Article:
Saturday, June 15, 2024

This annual contest in Querétaro is a mournful affair

“My God, why did you take him? My love, I can’t believe it. Ay, Señor!”

Those words, amid sobs and screams of anguish, won María Ofelia Ramírez Arteaga 4,000 pesos in the 15th annual Querétaro mourning contest, held to celebrate Day of the Dead.

Hosted by the San Juan del Río municipality, the contest commemorates not just those who have passed away but also a tradition that is in the process of disappearing. The competition is known as a plañidera contest, plañideras being the women formerly hired by rich Mexicans to cry at high-status funerals.

The work of the plañideras “has diminished year after year, especially in the cities. The history [of the tradition] is very old and came to Mexico via Spain. It represented circumstances of status to have people crying in the funerals,” said Luis Guillén, minister of culture, tourism and youth for San Juan del Río in 2020.

To participate, contestants sent in videos of dramatic mourning reenactments to the municipal Institute of Culture, Tourism and Youth, where a panel of three judges selected the winners. The top mourners were announced on November 1, and prizes were awarded the following day.

In her first-place entry, Ramírez enters the cemetery at Tequisquiapan, Querétaro, in an edited cell phone video. Stately stone pathways pass under tall pines, leading her to the flower-strewn grave of her lost loved one. Carrying a rosary and sobbing plaintively, Ramírez bemoans her loss for several minutes.

Isidra Ávila Salauz took second place and won 2,500 pesos for a theatrical rendition that included writhing in the dirt next to the grave of “Roberto.”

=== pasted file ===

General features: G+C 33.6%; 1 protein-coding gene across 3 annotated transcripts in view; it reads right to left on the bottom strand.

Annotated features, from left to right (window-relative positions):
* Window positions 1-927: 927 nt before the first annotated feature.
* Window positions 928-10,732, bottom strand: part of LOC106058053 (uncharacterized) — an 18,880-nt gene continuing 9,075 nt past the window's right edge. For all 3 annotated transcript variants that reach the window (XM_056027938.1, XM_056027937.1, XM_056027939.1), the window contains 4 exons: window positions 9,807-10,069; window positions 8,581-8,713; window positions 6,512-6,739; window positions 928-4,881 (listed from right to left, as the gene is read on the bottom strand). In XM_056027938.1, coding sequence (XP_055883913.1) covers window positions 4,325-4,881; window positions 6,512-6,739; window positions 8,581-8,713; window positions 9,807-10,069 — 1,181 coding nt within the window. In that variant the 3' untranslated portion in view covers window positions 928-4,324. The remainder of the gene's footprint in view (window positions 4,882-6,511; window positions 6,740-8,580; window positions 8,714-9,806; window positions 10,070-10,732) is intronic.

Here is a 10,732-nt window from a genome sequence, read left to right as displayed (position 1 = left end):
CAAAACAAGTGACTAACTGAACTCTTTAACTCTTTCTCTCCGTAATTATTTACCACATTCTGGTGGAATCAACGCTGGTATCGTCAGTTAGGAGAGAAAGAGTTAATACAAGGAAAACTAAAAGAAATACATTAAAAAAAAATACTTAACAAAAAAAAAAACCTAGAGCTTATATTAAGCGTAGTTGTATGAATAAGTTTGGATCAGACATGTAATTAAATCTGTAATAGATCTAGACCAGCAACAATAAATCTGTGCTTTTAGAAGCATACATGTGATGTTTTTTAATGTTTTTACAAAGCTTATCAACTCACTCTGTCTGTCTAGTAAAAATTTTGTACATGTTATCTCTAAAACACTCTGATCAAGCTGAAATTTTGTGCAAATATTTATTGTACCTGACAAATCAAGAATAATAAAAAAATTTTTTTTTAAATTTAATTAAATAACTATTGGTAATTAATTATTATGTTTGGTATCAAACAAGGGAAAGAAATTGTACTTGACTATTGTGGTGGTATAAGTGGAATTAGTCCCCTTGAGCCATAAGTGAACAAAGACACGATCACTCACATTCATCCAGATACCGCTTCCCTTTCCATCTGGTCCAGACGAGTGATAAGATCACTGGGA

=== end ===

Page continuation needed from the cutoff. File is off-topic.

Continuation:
“Roberto, you had only just accomplished your goal! The presidency!” Ávila shouted, pounding the grave with her fist. “Oh God, why?”

Finally, María Silveria Balderas Rubio took third place and 1,500 pesos, and Mariana Rodas Aguilar won a special comedy prize for a video mourning the loss of her doctor.

“My doctor, who will calm me now? Who will cure me? Migraine, gastritis, hypothyroidism, hypertension …” she sobs in a similarly campy cadence to the non-comedy winners. “Who will give me my … medicine?” she asks, tenderly stroking the coffin and glancing slyly at the camera.

San Juan del Río’s popular Day of the Dead festivities also included infant costume contests, altar competitions, Day of the Dead-themed mask contests, traditional dance and much more.

Mariana Rodas Aguilar mourning contest
Mariana Rodas Aguilar won a special comedy prize for an over-the-top comedic video of a woman mourning the loss of her doctor.

With reports from Milenio

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